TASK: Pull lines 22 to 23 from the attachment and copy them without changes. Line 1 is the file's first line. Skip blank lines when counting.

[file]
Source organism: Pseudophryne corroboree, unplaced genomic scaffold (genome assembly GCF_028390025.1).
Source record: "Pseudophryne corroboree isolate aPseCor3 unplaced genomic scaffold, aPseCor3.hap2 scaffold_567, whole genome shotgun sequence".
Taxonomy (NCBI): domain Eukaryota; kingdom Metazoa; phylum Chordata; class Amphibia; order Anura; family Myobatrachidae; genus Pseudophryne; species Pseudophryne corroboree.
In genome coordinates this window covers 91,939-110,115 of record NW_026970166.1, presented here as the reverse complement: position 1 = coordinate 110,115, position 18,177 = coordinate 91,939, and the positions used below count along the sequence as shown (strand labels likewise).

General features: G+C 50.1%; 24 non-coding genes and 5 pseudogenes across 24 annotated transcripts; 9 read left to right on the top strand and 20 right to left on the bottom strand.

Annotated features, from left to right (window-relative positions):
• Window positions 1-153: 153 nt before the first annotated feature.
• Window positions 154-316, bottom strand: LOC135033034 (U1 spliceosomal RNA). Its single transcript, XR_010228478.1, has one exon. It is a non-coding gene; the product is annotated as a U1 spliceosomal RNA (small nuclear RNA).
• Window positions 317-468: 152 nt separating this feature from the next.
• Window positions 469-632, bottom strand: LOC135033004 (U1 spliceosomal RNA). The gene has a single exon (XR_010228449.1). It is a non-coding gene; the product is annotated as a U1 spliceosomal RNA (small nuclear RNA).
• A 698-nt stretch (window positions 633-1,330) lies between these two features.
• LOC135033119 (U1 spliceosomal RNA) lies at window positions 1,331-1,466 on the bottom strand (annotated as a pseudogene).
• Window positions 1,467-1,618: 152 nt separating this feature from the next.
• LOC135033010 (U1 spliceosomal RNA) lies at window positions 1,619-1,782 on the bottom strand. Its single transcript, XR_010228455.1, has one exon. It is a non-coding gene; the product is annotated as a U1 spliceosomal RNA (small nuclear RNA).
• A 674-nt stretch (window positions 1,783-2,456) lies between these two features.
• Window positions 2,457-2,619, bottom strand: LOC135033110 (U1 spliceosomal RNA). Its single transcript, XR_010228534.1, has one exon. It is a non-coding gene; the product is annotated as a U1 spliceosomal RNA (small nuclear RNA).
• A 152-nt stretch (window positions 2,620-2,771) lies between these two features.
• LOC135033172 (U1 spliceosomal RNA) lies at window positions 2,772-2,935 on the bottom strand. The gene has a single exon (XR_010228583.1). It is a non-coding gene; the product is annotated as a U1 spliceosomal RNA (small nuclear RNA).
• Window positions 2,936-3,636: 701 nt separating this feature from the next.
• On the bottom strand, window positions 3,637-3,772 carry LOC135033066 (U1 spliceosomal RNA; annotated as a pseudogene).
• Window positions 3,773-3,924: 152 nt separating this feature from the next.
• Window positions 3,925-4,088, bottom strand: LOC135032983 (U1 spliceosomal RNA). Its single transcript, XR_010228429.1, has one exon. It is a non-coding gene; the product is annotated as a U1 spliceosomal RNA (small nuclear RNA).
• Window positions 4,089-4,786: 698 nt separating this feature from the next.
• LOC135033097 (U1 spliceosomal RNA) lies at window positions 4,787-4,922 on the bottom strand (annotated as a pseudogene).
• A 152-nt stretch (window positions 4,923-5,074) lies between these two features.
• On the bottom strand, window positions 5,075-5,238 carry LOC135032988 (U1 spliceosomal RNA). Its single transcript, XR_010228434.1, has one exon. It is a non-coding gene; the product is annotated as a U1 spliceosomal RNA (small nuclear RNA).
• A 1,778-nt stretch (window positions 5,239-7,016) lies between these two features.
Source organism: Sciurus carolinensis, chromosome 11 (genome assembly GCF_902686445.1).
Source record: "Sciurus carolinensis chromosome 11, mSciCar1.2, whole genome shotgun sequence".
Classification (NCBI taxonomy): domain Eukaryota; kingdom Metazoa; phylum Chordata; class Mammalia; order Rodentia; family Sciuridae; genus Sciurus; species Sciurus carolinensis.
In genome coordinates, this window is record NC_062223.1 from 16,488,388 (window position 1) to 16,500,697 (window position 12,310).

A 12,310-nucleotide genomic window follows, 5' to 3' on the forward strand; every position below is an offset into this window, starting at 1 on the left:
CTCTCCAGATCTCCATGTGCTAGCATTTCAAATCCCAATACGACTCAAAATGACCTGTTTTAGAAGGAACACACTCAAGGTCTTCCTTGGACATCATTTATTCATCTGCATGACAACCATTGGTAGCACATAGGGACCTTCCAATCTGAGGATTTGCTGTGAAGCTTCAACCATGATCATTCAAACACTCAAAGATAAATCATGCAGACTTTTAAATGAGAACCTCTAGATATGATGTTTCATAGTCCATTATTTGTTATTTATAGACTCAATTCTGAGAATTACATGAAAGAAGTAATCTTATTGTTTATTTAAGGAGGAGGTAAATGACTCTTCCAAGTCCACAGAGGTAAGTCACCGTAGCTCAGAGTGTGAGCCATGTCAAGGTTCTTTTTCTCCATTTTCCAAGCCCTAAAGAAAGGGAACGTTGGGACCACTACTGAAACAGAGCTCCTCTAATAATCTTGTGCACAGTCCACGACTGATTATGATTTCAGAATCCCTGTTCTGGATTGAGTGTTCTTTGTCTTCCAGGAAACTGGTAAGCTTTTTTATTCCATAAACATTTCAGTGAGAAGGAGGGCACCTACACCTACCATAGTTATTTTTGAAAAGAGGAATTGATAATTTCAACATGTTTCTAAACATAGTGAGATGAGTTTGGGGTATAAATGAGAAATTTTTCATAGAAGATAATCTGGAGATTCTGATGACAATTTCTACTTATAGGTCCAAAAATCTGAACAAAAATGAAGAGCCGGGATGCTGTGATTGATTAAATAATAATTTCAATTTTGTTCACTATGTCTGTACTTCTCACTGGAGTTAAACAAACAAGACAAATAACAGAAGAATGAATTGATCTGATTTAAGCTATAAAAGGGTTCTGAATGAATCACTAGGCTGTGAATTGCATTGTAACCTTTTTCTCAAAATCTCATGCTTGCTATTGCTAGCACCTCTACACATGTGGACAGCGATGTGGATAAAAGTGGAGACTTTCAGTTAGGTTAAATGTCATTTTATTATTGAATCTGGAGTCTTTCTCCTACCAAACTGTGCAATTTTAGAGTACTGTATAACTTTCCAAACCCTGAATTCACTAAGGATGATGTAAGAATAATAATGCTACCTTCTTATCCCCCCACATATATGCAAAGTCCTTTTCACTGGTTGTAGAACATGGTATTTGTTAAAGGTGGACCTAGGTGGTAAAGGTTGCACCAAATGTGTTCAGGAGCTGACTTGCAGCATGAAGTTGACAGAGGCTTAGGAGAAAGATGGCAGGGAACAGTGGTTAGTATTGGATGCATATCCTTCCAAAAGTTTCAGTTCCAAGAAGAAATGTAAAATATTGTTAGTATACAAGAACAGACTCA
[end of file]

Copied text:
• Window positions 3,925-4,088, bottom strand: LOC135032983 (U1 spliceosomal RNA). Its single transcript, XR_010228429.1, has one exon. It is a non-coding gene; the product is annotated as a U1 spliceosomal RNA (small nuclear RNA).
• Window positions 4,089-4,786: 698 nt separating this feature from the next.